'Fish fence' being tested in Kentucky to stop Asian carp
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'Fish fence' being tested in Kentucky to stop Asian carp

Sen. Mitch McConnell, R-Ky., left, and Rep. James Comer, R-Ky., shake hands after pressing the power button for a bio-acoustic fish fence at the Barkley Lock and Dam where the Cumberland River meets Lake Barkley Friday, Nov. 8, 2019, in Grand Rivers, Ky. The noise-making, bubbling barrier has been installed in the lock to deter the spread of destructive Asian carp . (AP Photo/Mark Humphrey)

GRAND RIVERS, Ky. — Kentucky officials are hoping a noise-making, bubbling “fish fence” will help stop the spread of destructive Asian carp.

At Kentucky’s Barkley Dam on Friday, Senate Majority Leader Mitch McConnell and others gathered to commission the new bioacoustic fish fence near a lock at the bottom of the dam. The $7 million, three-year field trial will help wildlife officials determine how effective the device is for keeping Asian carp from entering the lock and moving upstream.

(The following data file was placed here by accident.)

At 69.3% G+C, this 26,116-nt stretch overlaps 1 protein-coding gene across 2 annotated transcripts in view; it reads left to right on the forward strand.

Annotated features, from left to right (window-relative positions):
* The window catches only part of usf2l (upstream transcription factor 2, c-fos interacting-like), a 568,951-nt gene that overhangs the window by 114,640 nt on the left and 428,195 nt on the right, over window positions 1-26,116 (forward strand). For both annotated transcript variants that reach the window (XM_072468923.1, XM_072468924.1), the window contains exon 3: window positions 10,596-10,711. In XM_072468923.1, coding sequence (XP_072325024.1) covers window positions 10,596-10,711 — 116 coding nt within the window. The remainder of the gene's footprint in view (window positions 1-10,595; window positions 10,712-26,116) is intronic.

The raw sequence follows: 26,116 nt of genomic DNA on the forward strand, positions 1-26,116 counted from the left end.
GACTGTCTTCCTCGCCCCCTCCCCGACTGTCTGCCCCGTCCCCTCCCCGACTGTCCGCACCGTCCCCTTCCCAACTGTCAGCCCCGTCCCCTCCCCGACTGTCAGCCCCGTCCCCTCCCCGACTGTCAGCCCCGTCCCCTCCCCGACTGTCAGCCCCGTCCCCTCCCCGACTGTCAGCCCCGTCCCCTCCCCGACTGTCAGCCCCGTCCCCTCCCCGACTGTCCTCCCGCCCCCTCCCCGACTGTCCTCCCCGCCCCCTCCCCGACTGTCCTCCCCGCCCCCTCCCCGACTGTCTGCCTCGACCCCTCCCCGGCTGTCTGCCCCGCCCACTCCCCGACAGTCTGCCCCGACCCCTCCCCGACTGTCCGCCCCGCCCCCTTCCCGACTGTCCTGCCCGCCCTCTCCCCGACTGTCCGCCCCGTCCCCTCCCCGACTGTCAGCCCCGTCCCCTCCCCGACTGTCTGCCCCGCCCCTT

Wildlife officials decided to try the fish fence in a spot where Asian carp are already established, so that they could easily track their movements. If the Barkley Dam trial is successful, they hope to move quickly to install the technology in areas the invasive fish have not yet reached in large numbers.

Travis Loller, The Associated Press

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